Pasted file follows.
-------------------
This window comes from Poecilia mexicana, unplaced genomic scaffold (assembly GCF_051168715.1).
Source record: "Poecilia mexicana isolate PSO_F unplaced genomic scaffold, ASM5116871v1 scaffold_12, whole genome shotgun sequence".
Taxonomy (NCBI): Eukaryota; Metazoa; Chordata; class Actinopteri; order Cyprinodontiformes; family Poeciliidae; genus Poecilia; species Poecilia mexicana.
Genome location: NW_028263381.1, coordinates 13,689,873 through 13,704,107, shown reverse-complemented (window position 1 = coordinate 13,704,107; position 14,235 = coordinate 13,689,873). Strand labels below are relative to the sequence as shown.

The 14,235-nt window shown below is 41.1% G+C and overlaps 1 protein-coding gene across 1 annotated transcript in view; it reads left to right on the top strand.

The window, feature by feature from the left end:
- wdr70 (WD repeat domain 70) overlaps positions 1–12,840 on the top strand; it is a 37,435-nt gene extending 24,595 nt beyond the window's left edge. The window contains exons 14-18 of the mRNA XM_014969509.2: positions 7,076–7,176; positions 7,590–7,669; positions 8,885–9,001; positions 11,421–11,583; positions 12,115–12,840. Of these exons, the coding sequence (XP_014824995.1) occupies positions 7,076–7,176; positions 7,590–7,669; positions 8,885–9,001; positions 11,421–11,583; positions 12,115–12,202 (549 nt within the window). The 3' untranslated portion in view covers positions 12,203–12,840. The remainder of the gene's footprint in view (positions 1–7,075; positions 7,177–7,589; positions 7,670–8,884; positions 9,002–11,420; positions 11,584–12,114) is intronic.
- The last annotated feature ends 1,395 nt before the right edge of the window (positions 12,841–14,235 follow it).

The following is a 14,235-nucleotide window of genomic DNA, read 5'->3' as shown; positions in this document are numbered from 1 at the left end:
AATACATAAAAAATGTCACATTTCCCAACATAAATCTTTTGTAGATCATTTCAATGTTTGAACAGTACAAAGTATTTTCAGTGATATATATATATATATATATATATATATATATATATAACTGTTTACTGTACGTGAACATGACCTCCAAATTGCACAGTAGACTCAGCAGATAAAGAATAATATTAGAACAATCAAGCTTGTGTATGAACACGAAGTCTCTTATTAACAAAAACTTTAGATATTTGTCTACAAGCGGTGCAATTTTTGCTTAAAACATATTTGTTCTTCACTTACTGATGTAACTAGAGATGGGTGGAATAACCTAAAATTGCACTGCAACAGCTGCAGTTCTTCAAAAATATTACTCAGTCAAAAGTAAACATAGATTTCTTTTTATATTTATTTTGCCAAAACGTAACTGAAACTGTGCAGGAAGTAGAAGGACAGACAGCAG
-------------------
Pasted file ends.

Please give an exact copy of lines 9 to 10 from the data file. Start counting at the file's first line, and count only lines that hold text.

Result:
The following is a 14,235-nucleotide window of genomic DNA, read 5'->3' as shown; positions in this document are numbered from 1 at the left end:
AATACATAAAAAATGTCACATTTCCCAACATAAATCTTTTGTAGATCATTTCAATGTTTGAACAGTACAAAGTATTTTCAGTGATATATATATATATATATATATATATATATATATATAACTGTTTACTGTACGTGAACATGACCTCCAAATTGCACAGTAGACTCAGCAGATAAAGAATAATATTAGAACAATCAAGCTTGTGTATGAACACGAAGTCTCTTATTAACAAAAACTTTAGATATTTGTCTACAAGCGGTGCAATTTTTGCTTAAAACATATTTGTTCTTCACTTACTGATGTAACTAGAGATGGGTGGAATAACCTAAAATTGCACTGCAACAGCTGCAGTTCTTCAAAAATATTACTCAGTCAAAAGTAAACATAGATTTCTTTTTATATTTATTTTGCCAAAACGTAACTGAAACTGTGCAGGAAGTAGAAGGACAGACAGCAG